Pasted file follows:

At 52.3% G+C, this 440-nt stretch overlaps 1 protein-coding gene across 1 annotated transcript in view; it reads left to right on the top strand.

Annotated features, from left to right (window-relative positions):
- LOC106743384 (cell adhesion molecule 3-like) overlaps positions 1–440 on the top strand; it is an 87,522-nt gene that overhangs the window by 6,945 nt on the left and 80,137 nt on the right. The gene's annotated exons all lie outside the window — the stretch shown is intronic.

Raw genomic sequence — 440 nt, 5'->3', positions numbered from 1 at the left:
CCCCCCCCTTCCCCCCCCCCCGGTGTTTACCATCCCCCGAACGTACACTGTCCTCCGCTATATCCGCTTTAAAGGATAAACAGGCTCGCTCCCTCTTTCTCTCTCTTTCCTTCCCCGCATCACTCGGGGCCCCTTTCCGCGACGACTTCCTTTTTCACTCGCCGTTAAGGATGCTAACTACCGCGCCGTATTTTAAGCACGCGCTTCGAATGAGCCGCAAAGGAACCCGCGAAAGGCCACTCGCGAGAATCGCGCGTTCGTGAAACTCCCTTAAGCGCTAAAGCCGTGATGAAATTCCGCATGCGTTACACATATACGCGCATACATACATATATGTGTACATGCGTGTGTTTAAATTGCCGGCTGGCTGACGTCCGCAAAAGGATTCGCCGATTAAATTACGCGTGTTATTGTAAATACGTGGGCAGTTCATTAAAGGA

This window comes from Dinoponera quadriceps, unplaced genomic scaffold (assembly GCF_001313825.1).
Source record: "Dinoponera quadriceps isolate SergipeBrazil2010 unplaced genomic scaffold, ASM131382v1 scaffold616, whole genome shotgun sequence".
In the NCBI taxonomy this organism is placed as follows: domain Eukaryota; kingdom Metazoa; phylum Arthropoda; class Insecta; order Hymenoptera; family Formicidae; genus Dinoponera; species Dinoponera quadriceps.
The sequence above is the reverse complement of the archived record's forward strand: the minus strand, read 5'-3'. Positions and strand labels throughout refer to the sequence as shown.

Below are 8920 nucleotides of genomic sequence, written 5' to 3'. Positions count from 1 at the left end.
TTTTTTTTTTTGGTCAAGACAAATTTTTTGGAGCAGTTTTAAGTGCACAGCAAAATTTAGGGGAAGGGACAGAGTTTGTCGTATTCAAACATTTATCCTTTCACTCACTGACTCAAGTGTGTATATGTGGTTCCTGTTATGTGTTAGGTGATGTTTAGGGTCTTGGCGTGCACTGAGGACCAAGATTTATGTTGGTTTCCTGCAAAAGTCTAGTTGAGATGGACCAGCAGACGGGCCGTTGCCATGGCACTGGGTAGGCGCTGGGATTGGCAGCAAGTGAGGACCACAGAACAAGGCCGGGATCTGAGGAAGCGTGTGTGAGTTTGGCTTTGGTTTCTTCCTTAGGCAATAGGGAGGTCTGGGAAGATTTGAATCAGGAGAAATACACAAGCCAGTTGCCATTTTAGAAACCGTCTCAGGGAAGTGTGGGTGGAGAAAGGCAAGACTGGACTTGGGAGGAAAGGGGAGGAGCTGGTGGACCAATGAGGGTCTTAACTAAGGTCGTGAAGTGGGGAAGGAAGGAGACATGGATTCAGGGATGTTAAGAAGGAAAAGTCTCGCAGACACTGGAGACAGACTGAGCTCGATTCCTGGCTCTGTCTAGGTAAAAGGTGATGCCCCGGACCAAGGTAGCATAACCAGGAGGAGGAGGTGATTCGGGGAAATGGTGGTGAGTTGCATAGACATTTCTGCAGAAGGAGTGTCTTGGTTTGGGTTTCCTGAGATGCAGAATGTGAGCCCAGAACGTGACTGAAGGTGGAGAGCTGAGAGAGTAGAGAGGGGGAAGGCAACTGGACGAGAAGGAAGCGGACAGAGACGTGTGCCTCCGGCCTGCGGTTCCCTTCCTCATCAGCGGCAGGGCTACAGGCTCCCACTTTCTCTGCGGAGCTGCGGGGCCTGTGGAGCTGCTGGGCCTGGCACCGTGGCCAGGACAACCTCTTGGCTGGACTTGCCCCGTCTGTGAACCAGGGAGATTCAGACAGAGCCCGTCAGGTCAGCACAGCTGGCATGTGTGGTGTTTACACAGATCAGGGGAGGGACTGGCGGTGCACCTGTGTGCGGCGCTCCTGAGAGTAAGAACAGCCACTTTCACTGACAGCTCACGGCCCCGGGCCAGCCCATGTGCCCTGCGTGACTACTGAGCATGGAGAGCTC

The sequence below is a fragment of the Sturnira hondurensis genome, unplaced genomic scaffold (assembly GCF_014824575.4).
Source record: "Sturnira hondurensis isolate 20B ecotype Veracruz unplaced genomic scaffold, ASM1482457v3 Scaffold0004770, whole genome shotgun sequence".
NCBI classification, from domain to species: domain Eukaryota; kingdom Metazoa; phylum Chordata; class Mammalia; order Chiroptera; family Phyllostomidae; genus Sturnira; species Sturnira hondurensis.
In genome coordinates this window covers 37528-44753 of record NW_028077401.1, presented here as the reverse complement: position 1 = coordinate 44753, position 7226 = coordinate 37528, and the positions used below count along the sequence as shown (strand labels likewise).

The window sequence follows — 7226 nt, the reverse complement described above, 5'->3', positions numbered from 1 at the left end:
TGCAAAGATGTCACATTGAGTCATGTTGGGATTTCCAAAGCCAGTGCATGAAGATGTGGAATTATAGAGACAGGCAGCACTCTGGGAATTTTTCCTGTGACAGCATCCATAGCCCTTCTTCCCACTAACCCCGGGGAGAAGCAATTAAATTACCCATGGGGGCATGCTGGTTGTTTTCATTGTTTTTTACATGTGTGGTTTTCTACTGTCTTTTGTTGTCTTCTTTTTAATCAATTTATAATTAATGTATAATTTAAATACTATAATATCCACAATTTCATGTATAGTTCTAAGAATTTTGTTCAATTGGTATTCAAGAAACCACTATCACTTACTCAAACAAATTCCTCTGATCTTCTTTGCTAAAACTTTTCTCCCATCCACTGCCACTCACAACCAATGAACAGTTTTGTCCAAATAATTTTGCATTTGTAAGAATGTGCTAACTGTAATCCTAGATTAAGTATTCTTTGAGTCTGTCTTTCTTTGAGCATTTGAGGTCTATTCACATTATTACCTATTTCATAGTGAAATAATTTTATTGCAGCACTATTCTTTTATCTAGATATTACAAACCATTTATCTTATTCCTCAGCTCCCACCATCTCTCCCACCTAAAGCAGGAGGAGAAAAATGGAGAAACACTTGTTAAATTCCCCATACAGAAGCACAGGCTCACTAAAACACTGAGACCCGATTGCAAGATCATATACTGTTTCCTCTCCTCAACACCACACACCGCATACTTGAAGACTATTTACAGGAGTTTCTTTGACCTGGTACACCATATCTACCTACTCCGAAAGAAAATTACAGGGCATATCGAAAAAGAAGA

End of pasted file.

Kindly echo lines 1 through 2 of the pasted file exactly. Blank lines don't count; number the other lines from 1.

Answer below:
At 52.3% G+C, this 440-nt stretch overlaps 1 protein-coding gene across 1 annotated transcript in view; it reads left to right on the top strand.

Annotated features, from left to right (window-relative positions):